On this journey I am amazed time and time again by the kindness of strangers, but nothing beats that Southern Hospitality.

AN ASS OUT OF U AND ME

It’s no secret that my politics are left of center. I was a citizen of the West Coast for decades, and during that time I met my fair share of well-meaning liberals who never traveled to the South, never intended to, but made blanket assumptions about Southerners. For example, many people assumed that the 10 years of my Mississippi public school education must have been inferior. In fact, the student-teacher classroom ratio in my little town was at most 20:1, and the teachers at my modest high school also taught across the street at the junior college. I excelled in math. Me ā€“ math! I was involved in extracurricular activities that required creativity and problem-solving. When I left as a sophomore in high school, I experienced firsthand an over-populated and over-burdened public school system in California. Classes were held in trailers. Teachers were notoriously late or sat in silence, reading newspapers while the class completed workbook assignments. Campus police and metal detectors were the norm. There was even a smoking area.

A lot of assumptions are made about the South, and really, it’s the South’s own fault. Slavery, the Civil War, and the pig-headedness and violence during the Civil Rights Movement are hard to forget. In modern times, some Southern states’ stances on the Second Amendment, separation of church and state, reproductive rights, marriage equality and accommodations in public facilities have been irrational and ingracious.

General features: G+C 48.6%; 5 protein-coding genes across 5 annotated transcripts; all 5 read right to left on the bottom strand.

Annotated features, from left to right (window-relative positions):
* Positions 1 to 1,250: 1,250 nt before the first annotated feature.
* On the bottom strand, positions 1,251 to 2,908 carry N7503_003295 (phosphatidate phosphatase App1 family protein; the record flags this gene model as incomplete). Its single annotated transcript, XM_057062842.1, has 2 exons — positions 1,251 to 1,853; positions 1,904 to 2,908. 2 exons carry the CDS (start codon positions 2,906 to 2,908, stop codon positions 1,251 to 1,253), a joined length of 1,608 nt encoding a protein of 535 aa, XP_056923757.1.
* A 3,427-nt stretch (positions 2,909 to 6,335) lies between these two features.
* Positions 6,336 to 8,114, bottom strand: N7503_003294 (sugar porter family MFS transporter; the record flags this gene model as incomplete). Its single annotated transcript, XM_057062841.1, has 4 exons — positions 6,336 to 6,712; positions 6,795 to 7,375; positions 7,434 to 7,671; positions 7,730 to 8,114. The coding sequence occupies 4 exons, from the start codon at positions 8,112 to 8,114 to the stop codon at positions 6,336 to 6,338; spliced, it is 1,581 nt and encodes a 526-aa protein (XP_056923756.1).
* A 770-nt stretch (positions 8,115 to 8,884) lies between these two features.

Yet and still, that Southern Hospitality exists, and persists. Would all my friends experience the same level of geniality? I cannot say; I sure hope so. But, what I can say is this White girl with the blue hair and tattoos and skull T-shirts has been met with nothing but warmth, kindness, generosity and courtesy, beyond that which is necessary or expected.

RANDOM ACTS

Seattle has a thing. It’s called “The Seattle Freeze.” If you attempt to strike up a conversation in an elevator or at a bus stop or at the deli counter in the grocery store, you are eyed with suspicion, as if you should be institutionalized. Not so in the South. All over the South, people are quick to ask questions and give compliments. Many have inquired about my rig, my website, and my hair color (when it was green, a man at a gas station said, “I love your hair. It’s the color of money!”).

On the recent return to my home town, people helped set up camp and gave rides and cooked meals and made Bundt cakes and bought lunch. Now, those are people I know, so that’s somewhat to be expected, right? But Southern Hospitality is also extended to perfect strangers. Here are some examples:

Starkville, Mississippi, at a restaurant:

Young Waitress: “You’re not from around here, are you?”

Hobohemian: “No, I’m not. Did my hair give me away?”

Waitress: “No, it’s your accent. Actually, your lack of accent.”

Hobohemian: “So what is there to do in Starkville?”

Waitress: “Not a lot, especially since school’s out, but my friends and I go skating at the roller rink every Tuesday night if you’d like to join us.”

Hurricane Mills, Tennessee: Waiting for the Loretta Lynn concert, I saw my scooter laying on its side in the grass in the parking lot. By the time I exited the venue and walked to the bike, two men had righted it, placing a block of wood under the kickstand in the soft grass. I thanked them, and they told me to keep the wood for next time.

Decatur, Mississippi: Storm clouds rolling in and wind picking up, young men ran from site to site at the campground, asking people if they needed help putting things away.

I must admit to some trepidation about returning to the South as I planned this summer. In Texas I expressed concern to a friend that my alternative look might garner animosity. My friend, a gay man living in Texas, replied, “Tammy, you are pre-judging people to pre-judge you. Wait and see what happens.” Coming from someone who has had more than his share of negative judgment, I heeded his advice, and exhaled. I’m so glad I did. He reminded me to take people as they are and meet them where they are, with no preconceived notions. When that is reciprocated, it’s a beautiful thing.